Take Stock Part Two: How to Handle Monthly Recurring Bills

Take Stock

Take Stock Part Two: How to Handle Monthly Recurring Bills

Hola folks!
This is an addition to a previous article, but sort of deserved it’s own space as well. If you haven’t read part one yet, check it out here.
In the previous article we took stock of our finances and prioritized our debt, but we only really looked at the overall amounts of what we pay. Today let’s take a closer look.

Exactly how much are you paying each month for recurring bills? We need to look at each of these things and do some research to see if we are paying more than we need to.  Things like:

  • car insurance
  • car payments
  • phone plans
  • student loans
  • any other recurring monthly charge

Next, you pick one and start the research. This can take a decent amount of time and you may have to make some phone calls, but it can really add up to a difference in the end. I’ve already been through the car payments (refinanced a few years ago with a new lender), and car insurance (I switched companies after a lot of research. Hint: most of these companies do not give quotes online, just call them it’s much faster), and I have also consolidated my private student loans as well because the overall interest rate was less than the three separate ones combined. Something else to think about is getting a family plan if you have someone you trust sharing a residence with you. You can really save here on car insurance and phone plans so it’s worth looking into if you’re eligible. Another thing to look into is discounts offered through work. I work with a state agency and am eligible for discounts sometimes because of that – can’t hurt to ask!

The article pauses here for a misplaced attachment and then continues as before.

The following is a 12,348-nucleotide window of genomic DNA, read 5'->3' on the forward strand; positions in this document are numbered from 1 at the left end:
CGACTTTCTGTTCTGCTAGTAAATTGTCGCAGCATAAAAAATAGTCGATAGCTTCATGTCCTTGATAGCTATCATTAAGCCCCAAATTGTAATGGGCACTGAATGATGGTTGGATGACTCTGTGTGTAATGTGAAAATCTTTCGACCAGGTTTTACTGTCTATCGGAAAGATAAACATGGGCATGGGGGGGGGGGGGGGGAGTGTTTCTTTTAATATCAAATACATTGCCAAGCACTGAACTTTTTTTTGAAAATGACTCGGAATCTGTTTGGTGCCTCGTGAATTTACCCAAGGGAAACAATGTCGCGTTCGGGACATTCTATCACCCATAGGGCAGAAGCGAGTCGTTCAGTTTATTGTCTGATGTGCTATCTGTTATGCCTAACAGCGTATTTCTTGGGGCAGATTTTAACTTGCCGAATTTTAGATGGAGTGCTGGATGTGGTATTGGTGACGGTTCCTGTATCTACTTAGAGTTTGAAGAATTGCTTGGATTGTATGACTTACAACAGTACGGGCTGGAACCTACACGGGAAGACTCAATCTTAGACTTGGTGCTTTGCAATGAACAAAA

Today I’ll use my cell phone plan as a case study for you. First, I hated my current carrier. They were mean and the service wasn’t so great. They also didn’t really have a plan that fit my needs so every couple of months I would go over my data and be charged an overage fee which made me super mad. So when the beach ate my phone last weekend, I had a perfect opportunity to research not only new phones, but carriers too. There’s no reason to be loyal to a company that treats you badly. And after traveling to THREE separate stores and getting NO HELP whatsoever from them, I was over it and decided to switch.

First thing I did was to ask my friends which carrier they liked. From there I got quotes from the best sounding carriers for my area. Low and behold, there was a cheaper alternative to my current carrier, with more data which I apparently needed. I ended up saving another $15 a month on my cell phone plan which does not charge overage fees when and if that does happen. Perfect! $15 may not sound like a lot, but when you’re trying to live in LA on a low salary, that means a lot. That’s groceries for lunch for a week or two, and about three weeks of breakfasts. When I switched car insurance I was able to save about $30 a month. When you add all of these little changes up, it makes a real difference.

So to recap, make a list of your monthly recurring bills and one by one, take a closer look. Research competitors or options to lower these bills, then move on to the next bill. Now that I think about it, it’s probably a good idea to revisit these once a year. I’m putting that on my calendar now 😉

Go forth and research!

-WCD